Instead of writing a load of recipes for the pureed food phase of the post-gastric sleeve (sleeve gastrectomy) diet (pureed food does not LOOK all that attractive in photos! lol), I have decided to list some ideas, based on the food I’m eating over this two-week phase. I will keep adding ideas as I try more foods!
For the most part, I am trying to plan meals for me and my husband that I can just puree and eat alongside him, so there is no need during this phase to constantly cook different meals for yourself.
Also remember that when you move onto pureed food from your liquid diet, some foods may initially ‘get stuck’ on the way down and you may feel uncomfortable as a result. If that is the case, try them again a week or so later to see if it’s any easier.
Disclaimer: I am not a dietitian or medical professional. These are simply ideas based on meals I have created to suit my own dietary needs and, as I’ve enjoyed them, I wanted to share them. If you are unsure about the suitability of any ingredients or recipes on my blog for your own requirements, please check with a health professional first.
Bangers and (sweet potato) mash
I cooked a delicious sausage in onion gravy (best to use a high-meat content sausage so you’re not filling yourself up with ‘fillers’ put into the sausage meat. I particularly love ‘Heck 97%’ gluten-free sausages.).
For the onion gravy, I browned a red onion cut into wedges in a bit of spray cooking oil, then made up the gravy with a Knorr Onion Gravy Pot and water.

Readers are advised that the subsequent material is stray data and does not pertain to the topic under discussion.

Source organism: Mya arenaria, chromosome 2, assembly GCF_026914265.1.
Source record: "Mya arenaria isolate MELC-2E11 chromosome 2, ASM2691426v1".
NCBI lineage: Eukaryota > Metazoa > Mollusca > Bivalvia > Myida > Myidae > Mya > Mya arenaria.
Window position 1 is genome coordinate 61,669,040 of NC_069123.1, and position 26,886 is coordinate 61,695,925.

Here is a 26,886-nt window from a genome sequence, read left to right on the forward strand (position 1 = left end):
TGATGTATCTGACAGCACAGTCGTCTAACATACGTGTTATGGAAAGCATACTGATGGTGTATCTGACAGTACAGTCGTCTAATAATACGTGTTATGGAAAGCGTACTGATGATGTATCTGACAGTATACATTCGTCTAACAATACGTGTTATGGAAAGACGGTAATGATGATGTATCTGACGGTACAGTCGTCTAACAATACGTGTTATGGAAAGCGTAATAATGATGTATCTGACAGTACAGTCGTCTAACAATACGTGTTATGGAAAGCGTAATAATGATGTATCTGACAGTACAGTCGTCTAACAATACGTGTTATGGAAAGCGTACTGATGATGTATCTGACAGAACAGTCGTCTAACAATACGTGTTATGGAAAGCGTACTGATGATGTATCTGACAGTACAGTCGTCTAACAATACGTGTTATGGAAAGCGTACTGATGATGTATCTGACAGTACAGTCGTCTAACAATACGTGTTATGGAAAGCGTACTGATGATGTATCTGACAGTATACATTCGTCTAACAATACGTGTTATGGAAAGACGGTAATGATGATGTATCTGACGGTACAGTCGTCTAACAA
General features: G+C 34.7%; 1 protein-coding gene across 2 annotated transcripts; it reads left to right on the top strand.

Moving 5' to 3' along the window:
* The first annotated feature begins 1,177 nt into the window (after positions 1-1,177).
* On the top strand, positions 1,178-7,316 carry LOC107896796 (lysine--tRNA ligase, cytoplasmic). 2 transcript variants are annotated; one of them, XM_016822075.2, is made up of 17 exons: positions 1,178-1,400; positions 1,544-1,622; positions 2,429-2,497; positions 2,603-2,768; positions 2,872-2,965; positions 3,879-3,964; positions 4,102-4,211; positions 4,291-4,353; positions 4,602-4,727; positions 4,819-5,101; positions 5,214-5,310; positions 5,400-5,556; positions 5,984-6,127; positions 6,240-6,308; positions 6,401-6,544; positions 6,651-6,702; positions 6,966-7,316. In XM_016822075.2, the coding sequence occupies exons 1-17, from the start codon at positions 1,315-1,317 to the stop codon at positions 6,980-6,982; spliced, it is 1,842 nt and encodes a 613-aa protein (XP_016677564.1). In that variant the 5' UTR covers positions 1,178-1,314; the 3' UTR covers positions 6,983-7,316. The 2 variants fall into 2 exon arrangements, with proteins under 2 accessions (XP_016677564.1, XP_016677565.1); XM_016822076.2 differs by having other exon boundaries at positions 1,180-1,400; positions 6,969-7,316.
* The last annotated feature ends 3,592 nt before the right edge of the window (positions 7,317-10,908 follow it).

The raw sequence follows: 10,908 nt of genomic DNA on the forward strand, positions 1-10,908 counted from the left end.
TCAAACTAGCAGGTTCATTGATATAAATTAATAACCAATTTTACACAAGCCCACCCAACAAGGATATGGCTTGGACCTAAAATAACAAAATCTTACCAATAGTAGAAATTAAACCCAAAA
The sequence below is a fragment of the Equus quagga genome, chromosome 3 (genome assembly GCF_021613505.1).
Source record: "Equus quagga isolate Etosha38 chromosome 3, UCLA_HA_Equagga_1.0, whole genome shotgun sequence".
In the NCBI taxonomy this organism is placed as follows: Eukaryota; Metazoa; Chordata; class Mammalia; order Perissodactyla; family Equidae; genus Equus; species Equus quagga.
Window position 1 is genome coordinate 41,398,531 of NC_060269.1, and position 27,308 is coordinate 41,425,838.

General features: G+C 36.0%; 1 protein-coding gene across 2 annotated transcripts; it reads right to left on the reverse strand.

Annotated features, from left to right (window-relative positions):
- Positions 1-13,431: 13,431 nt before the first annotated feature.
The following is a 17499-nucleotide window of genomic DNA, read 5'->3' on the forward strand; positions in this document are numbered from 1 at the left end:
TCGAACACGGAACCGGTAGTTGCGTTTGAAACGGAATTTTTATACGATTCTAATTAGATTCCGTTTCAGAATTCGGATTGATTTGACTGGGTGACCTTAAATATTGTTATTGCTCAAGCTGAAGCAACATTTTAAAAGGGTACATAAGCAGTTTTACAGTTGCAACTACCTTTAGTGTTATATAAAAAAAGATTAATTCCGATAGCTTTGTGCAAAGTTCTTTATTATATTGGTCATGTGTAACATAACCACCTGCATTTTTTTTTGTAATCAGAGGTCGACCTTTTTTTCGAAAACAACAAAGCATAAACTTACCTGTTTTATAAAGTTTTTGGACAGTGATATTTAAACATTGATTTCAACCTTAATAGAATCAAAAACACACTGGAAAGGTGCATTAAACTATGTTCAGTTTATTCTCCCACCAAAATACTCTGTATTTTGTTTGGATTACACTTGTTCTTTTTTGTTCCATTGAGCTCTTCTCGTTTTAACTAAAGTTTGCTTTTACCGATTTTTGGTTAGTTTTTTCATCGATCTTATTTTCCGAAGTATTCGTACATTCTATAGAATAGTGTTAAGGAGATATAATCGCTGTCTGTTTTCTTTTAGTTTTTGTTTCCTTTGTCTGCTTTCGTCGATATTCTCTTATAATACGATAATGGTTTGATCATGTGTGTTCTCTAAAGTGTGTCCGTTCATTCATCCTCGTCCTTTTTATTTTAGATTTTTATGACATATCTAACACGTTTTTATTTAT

I also cheated and bought ready-made sweet potato mash. Once the sausage was cooked, I blitzed the sausage with a bit of gravy and a couple of pieces of onion, served on the side of the sweet potato mash, then poured a little bit of the gravy (no onions) over the top. It was DELICIOUS!
Smashed avocado (breakfast, but not only!)
I took a very ripe avocado, mashed up half of it with a fork, adding a drop of lime juice, a sprinkling of sea salt and freshly-ground black pepper, and a drop of extra virgin olive oil.
Make sure you chew any remaining chunks really well and eat it nice and slowly.
Slow-cooked lamb shank with red wine, garlic and rosemary
I have made little cuts in the lamb shank and placed chunks of garlic into them, then sprinkled dry rosemary over the entire shank (it’s even nicer with fresh rosemary – just insert some sprigs into the cuts with the garlic).
I then seasoned generously with sea salt and freshly-ground black pepper, browned in a hot non-stick pan with a bit of olive oil and placed it in a slow-cooker. I then de-glazed the pan with a small bottle of red wine, which I poured over the lamb in the slow cooker.
Once the lamb was cooked, I made gravy with the juices, cornflour, gravy browning and some chicken stock. To serve, I blitzed some gravy, a small and very tender piece of lamb, and a tiny amount of cooked vegetables (carrots & broccoli), and served it alongside some mashed potato.
Chicken liver paté
It’s really simple to make a low-fat, nutritious chicken liver paté. Here is my recipe, which is also reflux-friendly. The beauty of chicken liver paté is that it is rich in protein and iron – both essential after bariatric surgery.